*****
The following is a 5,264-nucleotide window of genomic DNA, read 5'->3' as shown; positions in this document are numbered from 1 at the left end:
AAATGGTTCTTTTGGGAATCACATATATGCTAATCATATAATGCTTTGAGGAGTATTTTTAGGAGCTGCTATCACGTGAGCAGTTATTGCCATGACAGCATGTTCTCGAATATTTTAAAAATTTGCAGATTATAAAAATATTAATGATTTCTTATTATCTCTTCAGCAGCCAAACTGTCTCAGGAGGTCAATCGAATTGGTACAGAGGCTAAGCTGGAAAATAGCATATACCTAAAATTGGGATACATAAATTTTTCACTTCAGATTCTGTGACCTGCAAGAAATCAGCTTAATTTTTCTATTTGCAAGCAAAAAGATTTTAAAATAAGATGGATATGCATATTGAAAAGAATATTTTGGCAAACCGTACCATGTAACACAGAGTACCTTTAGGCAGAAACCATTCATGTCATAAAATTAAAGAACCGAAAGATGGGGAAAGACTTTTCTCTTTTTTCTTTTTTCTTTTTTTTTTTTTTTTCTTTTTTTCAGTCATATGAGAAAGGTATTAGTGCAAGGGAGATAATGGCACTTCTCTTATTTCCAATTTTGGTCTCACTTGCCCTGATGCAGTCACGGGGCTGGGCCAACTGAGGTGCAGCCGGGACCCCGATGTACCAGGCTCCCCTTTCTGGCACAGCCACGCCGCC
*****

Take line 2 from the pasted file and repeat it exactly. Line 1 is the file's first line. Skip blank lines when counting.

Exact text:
AAATGGTTCTTTTGGGAATCACATATATGCTAATCATATAATGCTTTGAGGAGTATTTTTAGGAGCTGCTATCACGTGAGCAGTTATTGCCATGACAGCATGTTCTCGAATATTTTAAAAATTTGCAGATTATAAAAATATTAATGATTTCTTATTATCTCTTCAGCAGCCAAACTGTCTCAGGAGGTCAATCGAATTGGTACAGAGGCTAAGCTGGAAAATAGCATATACCTAAAATTGGGATACATAAATTTTTCACTTCAGATTCTGTGACCTGCAAGAAATCAGCTTAATTTTTCTATTTGCAAGCAAAAAGATTTTAAAATAAGATGGATATGCATATTGAAAAGAATATTTTGGCAAACCGTACCATGTAACACAGAGTACCTTTAGGCAGAAACCATTCATGTCATAAAATTAAAGAACCGAAAGATGGGGAAAGACTTTTCTCTTTTTTCTTTTTTCTTTTTTTTTTTTTTTTCTTTTTTTCAGTCATATGAGAAAGGTATTAGTGCAAGGGAGATAATGGCACTTCTCTTATTTCCAATTTTGGTCTCACTTGCCCTGATGCAGTCACGGGGCTGGGCCAACTGAGGTGCAGCCGGGACCCCGATGTACCAGGCTCCCCTTTCTGGCACAGCCACGCCGCC